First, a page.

3.2 Childhood is not only a legal concept — a period of limited legal capacity while a person is under the age of 18 — but also a social concept. The characteristics that constitute childhood and differentiate children from adults are significantly influenced by political and ideological perspectives, economic conditions, social, and particularly family, relations and assumptions about what constitutes experience and knowledge.[2] Childhood refers to the place and condition of children in society and encompasses notions of how society views a child’s maturation and development and responds to age differences.

3.3 In contemporary western societies, childhood is taken by some to be a time of innocence, during which children are in need of protection and are not fully self-reliant.[3] This representation of childhood has produced laws that make parents responsible for caring for and protecting their children and justifies state intervention in families when children are being neglected or abused. Western societies also view childhood as a period of irresponsibility, during which children are in need of firm, often coercive control. This image has justified corporal punishment of children and, increasingly, laws that control or prevent children from gathering in places where it is considered they may be susceptible to adverse influences.[4]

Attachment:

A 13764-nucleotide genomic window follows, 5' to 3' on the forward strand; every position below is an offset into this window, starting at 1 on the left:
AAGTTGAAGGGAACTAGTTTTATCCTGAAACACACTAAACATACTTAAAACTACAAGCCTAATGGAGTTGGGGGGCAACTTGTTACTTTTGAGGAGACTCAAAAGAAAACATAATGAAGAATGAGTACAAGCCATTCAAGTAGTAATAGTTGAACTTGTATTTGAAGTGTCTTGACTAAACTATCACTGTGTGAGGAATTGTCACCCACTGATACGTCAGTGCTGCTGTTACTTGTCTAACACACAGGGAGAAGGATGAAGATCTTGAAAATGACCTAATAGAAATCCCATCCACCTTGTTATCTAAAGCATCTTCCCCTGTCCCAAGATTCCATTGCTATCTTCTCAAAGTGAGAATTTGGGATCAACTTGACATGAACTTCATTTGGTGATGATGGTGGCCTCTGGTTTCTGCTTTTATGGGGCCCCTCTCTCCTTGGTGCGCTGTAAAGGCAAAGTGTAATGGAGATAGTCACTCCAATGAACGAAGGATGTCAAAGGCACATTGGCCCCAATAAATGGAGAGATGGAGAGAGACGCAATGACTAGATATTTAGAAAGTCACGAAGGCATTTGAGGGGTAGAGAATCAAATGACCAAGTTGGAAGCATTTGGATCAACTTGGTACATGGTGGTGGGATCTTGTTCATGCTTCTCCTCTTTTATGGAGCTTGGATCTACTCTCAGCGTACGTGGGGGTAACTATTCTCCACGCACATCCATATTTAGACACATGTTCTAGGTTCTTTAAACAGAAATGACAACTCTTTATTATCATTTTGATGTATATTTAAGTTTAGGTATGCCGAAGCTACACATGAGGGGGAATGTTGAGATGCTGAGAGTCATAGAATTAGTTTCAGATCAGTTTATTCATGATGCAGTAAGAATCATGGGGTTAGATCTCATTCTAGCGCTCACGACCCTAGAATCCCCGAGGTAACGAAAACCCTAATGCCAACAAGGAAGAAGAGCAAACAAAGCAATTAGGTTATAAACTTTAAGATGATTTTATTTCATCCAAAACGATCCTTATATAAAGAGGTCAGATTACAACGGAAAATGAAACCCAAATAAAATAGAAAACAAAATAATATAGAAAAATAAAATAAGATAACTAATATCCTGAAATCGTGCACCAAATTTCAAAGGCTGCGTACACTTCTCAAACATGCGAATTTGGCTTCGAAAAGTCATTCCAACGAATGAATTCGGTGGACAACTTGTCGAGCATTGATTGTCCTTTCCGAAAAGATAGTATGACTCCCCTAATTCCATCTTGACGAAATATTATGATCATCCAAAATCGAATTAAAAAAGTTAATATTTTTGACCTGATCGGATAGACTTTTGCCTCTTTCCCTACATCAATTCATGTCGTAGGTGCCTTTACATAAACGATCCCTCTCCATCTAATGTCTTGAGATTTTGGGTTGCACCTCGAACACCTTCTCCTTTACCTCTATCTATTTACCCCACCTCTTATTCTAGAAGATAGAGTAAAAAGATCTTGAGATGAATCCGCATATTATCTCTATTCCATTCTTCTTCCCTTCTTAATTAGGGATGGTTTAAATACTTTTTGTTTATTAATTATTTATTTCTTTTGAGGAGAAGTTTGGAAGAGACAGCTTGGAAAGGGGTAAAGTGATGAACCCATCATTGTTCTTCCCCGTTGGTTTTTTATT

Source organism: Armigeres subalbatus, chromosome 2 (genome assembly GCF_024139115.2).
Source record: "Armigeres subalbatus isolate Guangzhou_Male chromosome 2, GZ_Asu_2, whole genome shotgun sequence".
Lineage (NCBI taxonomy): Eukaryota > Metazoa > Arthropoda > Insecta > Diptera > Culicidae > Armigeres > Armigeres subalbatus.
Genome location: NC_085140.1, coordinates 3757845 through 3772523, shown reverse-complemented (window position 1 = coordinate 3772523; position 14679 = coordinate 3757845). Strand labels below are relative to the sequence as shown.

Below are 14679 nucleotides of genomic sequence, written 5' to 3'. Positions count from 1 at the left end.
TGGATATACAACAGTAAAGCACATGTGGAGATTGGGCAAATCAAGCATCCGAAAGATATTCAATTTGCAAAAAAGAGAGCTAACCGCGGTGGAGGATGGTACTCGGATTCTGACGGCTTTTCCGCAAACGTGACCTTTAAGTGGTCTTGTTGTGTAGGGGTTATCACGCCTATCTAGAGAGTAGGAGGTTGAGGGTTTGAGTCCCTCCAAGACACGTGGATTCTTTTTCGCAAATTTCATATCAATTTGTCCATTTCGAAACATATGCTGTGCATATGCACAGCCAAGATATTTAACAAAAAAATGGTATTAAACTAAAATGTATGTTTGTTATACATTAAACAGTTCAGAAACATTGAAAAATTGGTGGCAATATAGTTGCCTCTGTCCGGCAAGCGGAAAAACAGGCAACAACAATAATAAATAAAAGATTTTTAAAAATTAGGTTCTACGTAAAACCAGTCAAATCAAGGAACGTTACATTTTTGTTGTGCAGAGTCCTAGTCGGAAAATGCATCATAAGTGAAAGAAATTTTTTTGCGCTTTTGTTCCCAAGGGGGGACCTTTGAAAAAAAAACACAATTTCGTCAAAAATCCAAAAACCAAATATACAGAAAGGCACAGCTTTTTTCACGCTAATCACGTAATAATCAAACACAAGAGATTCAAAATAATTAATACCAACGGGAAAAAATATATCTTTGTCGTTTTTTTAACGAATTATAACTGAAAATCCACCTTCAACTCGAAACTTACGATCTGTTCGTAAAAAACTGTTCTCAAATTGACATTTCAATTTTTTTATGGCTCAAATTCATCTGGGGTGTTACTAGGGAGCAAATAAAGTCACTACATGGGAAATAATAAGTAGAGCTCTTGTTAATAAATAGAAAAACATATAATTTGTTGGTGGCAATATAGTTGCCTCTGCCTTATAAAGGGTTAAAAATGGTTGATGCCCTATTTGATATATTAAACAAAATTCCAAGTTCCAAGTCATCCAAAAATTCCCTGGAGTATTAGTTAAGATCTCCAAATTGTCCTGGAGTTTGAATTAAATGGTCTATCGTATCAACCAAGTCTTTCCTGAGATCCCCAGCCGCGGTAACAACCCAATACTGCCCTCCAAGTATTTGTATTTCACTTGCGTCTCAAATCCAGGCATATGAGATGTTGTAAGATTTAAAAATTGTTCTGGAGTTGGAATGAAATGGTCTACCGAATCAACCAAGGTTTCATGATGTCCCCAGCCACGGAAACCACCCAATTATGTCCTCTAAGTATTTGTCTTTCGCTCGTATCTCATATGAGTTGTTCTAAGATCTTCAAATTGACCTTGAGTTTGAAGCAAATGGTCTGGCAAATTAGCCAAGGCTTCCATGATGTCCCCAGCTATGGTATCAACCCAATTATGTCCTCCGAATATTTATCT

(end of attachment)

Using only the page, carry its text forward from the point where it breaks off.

3.4 These co-existing though contradictory views are manifest in contemporary Australia. Both views of childhood are reflected in legislation and practice affecting children. Where appropriate, this Inquiry questions these underlying assumptions in examining and making recommendations concerning law and legal processes.

[2] C Smith ‘Children’s rights: Judicial ambivalence and social resistance’ (1997) 11 International Journal of Law, Policy and the Family 103, 133.

[3] ibid.

[4] See paras 18.67–72.